Did you know that less than 1% of all the water on earth can be used by humans? The rest of the water is either salt (ocean) water or frozen and unable to be used for drinking. This makes fresh water a limited resource that is continuously being used up by people. With this being said, it is vital that we do what we can to conserve water, wasting as little as possible. Below are several ways we can all contribute to water conservation.
- Shower vs. Bath: Taking showers instead of baths can save a lot of water. Taking short showers (preferably under 5 minutes) can conserve even more. On average, a shower uses 10-25 gallons of water, while baths usually use up to 70. If you prefer bathing to showering, be sure and plug the drain as soon as you turn on the water and use the minimum amount of water you need. A great option to save water and money while showering is to install high-efficiency shower fixtures, such as a low-flow showerhead that has a flow rate of fewer than 2.5 gallons per minute (gpm). If your showerhead was installed before 1992, it may have a flow rate of 5.5 gpm, so having that replaced will save you a lot of money.
- Fixing Leaks: If your toilet, faucet, or showerhead is leaking, have them repaired. Drips of wasted water can add up quickly. Leaky toilets can waste up to 200 gallons per day, which is equivalent to flushing your toilet over 50 times for absolutely no reason. Leaks are usually easy and cheap to repair. Test your toilet by placing a drop of food coloring in the tank. If the color makes its way into the bowl before you flush, you know you have a leak that needs fixing.
- Turn It Off: If you’re washing your hands, lather them up with soap and then turn on the water to rinse them off. When you’re brushing your teeth, turn off the water until you’re ready to rinse. Running water while brushing can waste approximately four gallons per minute! According to the EPA, turning off the tap when we brush our teeth, can save up to 3,000 gallons of water per year. Don’t turn of on the shower minutes before you hop in merely to “warm up” the water. It doesn’t take five minutes for the shower to warm up. In most cases, it only takes seconds.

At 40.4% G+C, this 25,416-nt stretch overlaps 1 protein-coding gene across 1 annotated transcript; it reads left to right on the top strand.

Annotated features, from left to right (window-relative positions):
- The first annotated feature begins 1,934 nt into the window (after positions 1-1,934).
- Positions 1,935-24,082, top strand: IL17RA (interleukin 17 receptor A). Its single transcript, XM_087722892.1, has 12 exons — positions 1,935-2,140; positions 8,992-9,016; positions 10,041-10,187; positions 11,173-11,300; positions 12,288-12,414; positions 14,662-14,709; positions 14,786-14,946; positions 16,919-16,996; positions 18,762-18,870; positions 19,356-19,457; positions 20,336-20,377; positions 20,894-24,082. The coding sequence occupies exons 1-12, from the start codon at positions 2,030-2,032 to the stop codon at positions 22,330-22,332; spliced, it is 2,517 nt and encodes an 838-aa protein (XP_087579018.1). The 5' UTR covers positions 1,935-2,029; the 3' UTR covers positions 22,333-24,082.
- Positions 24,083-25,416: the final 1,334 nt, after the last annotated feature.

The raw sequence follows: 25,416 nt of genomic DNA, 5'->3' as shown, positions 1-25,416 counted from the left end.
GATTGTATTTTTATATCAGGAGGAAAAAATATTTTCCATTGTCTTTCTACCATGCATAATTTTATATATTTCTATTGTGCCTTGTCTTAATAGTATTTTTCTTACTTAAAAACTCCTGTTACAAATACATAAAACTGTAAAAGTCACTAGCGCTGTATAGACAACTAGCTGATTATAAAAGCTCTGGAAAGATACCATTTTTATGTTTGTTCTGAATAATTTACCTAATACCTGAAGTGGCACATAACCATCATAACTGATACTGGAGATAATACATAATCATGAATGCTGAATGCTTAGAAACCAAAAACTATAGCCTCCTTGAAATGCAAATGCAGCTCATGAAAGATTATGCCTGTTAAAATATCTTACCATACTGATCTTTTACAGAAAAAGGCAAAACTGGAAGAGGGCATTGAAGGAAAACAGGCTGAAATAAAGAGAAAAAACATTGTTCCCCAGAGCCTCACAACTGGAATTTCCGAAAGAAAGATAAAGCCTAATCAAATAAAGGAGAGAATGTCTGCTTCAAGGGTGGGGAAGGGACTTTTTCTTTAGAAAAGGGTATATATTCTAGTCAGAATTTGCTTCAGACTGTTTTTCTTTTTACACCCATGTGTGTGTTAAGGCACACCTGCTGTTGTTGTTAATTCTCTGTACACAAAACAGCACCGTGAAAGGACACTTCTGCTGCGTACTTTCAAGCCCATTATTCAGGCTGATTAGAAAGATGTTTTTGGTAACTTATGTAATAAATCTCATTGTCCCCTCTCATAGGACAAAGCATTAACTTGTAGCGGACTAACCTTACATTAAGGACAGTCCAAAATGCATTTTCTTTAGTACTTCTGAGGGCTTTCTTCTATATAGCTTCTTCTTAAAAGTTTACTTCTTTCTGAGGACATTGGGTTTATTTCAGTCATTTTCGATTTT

- In the Kitchen & Laundry Room: Don’t run the dishwasher when it’s only half full. Fill it all the way (but be sure not to overfill) and then run. Instead of rinsing dishes before loading them into the dishwasher, scrape them instead. Also, instead of using water to thaw frozen food, stick the food into the refrigerator and allow it to thaw overnight or throughout the day while you’re at work. Make sure your loads of laundry are sized accordingly to the correct amount of water. Running washing machines and dishwashers only when they are full has the potential to save you hundreds of gallons of water every month.
- Drinking Water: Instead of running the tap to fill your glass with water to drink every time you’re thirsty, keep a jug of water in the refrigerator. This way, you won’t have to run water through your pipes every time you need a drink, and water won’t be wasted as it runs down the sink before you fill your glass.
- Upgrading: toilets w/water efficient ones, plumbing fixtures that can save you money Toilets are the primary source of water consumption in the house, accounting for about 30 percent in residential homes. If your toilet was installed before 1992, it most likely uses up to 3.5 gallons per flush. On average, replacing your old toilet with a new, energy efficient one can save families of four $2000 in water bills over the toilet’s lifetime. Check into different money and water saving technologies for the home such as dual flush toilets, and high efficiency washing machines, dishwashers, and faucets.
The list of water-saving practices and fixtures that are on the market today is very long. Cyclone Contracting in Ames, Iowa offers a full range of services for customers, including installation, maintenance, and system design. Our highly trained and experienced staff will service or repair any age or brand of fixtures and mechanicals.